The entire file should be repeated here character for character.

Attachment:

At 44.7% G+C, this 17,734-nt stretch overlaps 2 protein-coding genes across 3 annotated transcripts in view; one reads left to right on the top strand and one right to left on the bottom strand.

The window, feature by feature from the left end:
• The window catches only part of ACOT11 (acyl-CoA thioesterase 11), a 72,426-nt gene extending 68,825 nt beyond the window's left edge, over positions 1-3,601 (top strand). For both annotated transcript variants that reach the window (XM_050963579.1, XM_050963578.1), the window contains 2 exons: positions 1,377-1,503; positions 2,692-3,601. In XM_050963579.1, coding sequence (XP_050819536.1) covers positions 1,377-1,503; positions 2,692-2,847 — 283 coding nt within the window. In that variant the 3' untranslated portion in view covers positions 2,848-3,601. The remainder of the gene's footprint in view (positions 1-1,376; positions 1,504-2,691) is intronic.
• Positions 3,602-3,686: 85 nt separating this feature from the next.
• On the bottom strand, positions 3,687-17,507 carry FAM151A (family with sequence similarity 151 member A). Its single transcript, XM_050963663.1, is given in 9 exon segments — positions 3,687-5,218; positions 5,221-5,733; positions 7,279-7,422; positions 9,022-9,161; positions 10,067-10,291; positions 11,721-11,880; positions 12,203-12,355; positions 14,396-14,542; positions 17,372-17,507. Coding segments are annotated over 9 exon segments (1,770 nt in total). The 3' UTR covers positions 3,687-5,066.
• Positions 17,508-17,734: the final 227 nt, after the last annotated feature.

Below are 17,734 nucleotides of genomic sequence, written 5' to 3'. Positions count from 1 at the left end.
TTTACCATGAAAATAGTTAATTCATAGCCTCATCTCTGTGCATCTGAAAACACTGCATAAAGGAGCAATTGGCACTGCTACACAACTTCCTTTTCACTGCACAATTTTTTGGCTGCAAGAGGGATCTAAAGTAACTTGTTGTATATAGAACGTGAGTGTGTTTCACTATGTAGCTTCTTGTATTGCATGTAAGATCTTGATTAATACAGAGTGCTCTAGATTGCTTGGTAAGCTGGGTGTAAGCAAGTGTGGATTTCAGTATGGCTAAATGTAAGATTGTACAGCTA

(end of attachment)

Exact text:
At 44.7% G+C, this 17,734-nt stretch overlaps 2 protein-coding genes across 3 annotated transcripts in view; one reads left to right on the top strand and one right to left on the bottom strand.

The window, feature by feature from the left end:
• The window catches only part of ACOT11 (acyl-CoA thioesterase 11), a 72,426-nt gene extending 68,825 nt beyond the window's left edge, over positions 1-3,601 (top strand). For both annotated transcript variants that reach the window (XM_050963579.1, XM_050963578.1), the window contains 2 exons: positions 1,377-1,503; positions 2,692-3,601. In XM_050963579.1, coding sequence (XP_050819536.1) covers positions 1,377-1,503; positions 2,692-2,847 — 283 coding nt within the window. In that variant the 3' untranslated portion in view covers positions 2,848-3,601. The remainder of the gene's footprint in view (positions 1-1,376; positions 1,504-2,691) is intronic.
• Positions 3,602-3,686: 85 nt separating this feature from the next.
• On the bottom strand, positions 3,687-17,507 carry FAM151A (family with sequence similarity 151 member A). Its single transcript, XM_050963663.1, is given in 9 exon segments — positions 3,687-5,218; positions 5,221-5,733; positions 7,279-7,422; positions 9,022-9,161; positions 10,067-10,291; positions 11,721-11,880; positions 12,203-12,355; positions 14,396-14,542; positions 17,372-17,507. Coding segments are annotated over 9 exon segments (1,770 nt in total). The 3' UTR covers positions 3,687-5,066.
• Positions 17,508-17,734: the final 227 nt, after the last annotated feature.

Below are 17,734 nucleotides of genomic sequence, written 5' to 3'. Positions count from 1 at the left end.
TTTACCATGAAAATAGTTAATTCATAGCCTCATCTCTGTGCATCTGAAAACACTGCATAAAGGAGCAATTGGCACTGCTACACAACTTCCTTTTCACTGCACAATTTTTTGGCTGCAAGAGGGATCTAAAGTAACTTGTTGTATATAGAACGTGAGTGTGTTTCACTATGTAGCTTCTTGTATTGCATGTAAGATCTTGATTAATACAGAGTGCTCTAGATTGCTTGGTAAGCTGGGTGTAAGCAAGTGTGGATTTCAGTATGGCTAAATGTAAGATTGTACAGCTA